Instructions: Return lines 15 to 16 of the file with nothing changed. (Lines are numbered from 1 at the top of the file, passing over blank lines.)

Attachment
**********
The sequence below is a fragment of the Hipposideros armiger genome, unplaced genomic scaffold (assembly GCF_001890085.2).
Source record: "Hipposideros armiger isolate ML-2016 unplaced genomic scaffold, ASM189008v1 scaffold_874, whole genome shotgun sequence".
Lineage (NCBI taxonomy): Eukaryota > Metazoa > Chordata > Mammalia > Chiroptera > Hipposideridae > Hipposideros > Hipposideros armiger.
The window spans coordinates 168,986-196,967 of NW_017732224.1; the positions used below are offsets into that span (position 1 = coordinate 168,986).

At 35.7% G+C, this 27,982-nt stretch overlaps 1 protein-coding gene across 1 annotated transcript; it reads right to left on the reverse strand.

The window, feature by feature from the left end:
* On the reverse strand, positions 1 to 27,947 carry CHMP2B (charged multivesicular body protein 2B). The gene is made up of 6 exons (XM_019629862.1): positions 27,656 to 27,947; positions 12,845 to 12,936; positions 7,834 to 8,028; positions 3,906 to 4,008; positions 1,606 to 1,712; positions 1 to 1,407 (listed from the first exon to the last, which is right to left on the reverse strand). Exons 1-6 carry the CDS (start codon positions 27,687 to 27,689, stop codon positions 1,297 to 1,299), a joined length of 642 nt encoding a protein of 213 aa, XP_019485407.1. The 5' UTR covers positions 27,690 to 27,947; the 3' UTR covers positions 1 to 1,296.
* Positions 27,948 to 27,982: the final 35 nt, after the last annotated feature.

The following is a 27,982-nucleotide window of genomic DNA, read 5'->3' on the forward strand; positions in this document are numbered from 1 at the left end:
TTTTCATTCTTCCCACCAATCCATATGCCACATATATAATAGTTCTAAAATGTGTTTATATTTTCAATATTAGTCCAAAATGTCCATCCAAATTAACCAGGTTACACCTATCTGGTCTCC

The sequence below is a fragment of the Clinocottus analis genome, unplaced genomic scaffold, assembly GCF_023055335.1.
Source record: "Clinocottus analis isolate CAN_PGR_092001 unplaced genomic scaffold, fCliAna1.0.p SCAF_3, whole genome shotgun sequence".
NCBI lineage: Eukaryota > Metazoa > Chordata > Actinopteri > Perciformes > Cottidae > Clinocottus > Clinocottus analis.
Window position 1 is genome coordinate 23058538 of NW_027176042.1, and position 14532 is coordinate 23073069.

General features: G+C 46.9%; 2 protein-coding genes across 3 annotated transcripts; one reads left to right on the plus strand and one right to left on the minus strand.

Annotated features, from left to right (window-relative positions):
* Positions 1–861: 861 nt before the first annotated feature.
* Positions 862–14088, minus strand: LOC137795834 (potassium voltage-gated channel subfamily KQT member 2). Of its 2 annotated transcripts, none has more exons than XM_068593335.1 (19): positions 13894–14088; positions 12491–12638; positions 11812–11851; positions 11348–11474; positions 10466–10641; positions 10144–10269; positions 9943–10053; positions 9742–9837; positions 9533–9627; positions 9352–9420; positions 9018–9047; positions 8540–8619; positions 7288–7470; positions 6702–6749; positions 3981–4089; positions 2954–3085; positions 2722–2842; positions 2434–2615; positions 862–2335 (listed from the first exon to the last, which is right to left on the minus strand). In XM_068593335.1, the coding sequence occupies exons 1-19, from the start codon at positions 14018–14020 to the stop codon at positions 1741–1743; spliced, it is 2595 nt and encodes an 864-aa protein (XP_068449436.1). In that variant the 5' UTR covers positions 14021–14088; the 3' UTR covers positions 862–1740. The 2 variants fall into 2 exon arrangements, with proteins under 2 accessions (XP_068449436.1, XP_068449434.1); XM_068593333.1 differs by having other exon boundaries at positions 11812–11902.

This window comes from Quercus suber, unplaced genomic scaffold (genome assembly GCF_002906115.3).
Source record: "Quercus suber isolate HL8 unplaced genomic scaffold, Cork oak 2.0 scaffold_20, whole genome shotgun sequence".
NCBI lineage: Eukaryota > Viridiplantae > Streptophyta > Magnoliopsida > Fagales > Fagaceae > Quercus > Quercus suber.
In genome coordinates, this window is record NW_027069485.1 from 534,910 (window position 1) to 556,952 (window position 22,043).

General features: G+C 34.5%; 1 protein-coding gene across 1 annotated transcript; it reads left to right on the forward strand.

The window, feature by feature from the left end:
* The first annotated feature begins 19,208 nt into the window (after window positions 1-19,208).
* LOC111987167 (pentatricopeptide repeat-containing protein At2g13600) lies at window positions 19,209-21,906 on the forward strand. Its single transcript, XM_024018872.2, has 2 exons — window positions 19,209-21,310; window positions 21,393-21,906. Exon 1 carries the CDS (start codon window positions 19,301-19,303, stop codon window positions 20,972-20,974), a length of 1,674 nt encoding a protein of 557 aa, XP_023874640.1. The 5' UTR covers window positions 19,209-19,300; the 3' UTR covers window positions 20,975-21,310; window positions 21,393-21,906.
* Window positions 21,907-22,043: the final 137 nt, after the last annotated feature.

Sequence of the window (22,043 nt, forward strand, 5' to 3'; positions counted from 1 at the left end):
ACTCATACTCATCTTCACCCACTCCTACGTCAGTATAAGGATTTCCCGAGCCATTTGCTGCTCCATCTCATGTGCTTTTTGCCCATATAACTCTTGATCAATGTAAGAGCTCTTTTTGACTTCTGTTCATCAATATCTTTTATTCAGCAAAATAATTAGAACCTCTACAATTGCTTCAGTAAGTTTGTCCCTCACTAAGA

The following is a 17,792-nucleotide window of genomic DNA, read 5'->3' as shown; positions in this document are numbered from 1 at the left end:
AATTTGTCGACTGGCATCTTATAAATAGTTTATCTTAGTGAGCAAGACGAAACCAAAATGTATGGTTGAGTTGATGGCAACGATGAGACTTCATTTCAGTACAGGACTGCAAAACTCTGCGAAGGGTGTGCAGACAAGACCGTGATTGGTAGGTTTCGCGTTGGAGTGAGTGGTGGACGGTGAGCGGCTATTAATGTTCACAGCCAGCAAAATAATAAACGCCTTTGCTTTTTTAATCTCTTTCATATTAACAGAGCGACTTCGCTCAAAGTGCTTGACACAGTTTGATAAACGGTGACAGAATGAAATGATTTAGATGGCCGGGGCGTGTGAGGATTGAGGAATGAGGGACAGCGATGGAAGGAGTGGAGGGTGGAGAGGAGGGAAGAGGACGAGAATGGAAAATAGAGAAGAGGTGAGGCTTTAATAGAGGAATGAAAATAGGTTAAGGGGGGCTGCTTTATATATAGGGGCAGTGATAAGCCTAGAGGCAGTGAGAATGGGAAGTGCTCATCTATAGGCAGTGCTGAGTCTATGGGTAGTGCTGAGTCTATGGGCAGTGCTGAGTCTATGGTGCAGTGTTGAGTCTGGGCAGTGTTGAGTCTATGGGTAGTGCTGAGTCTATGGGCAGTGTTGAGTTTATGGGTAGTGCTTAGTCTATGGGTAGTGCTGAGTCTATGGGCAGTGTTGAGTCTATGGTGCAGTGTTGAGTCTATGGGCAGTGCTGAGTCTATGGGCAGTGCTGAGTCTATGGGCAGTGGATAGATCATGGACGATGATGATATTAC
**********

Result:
General features: G+C 46.9%; 2 protein-coding genes across 3 annotated transcripts; one reads left to right on the plus strand and one right to left on the minus strand.

Annotated features, from left to right (window-relative positions):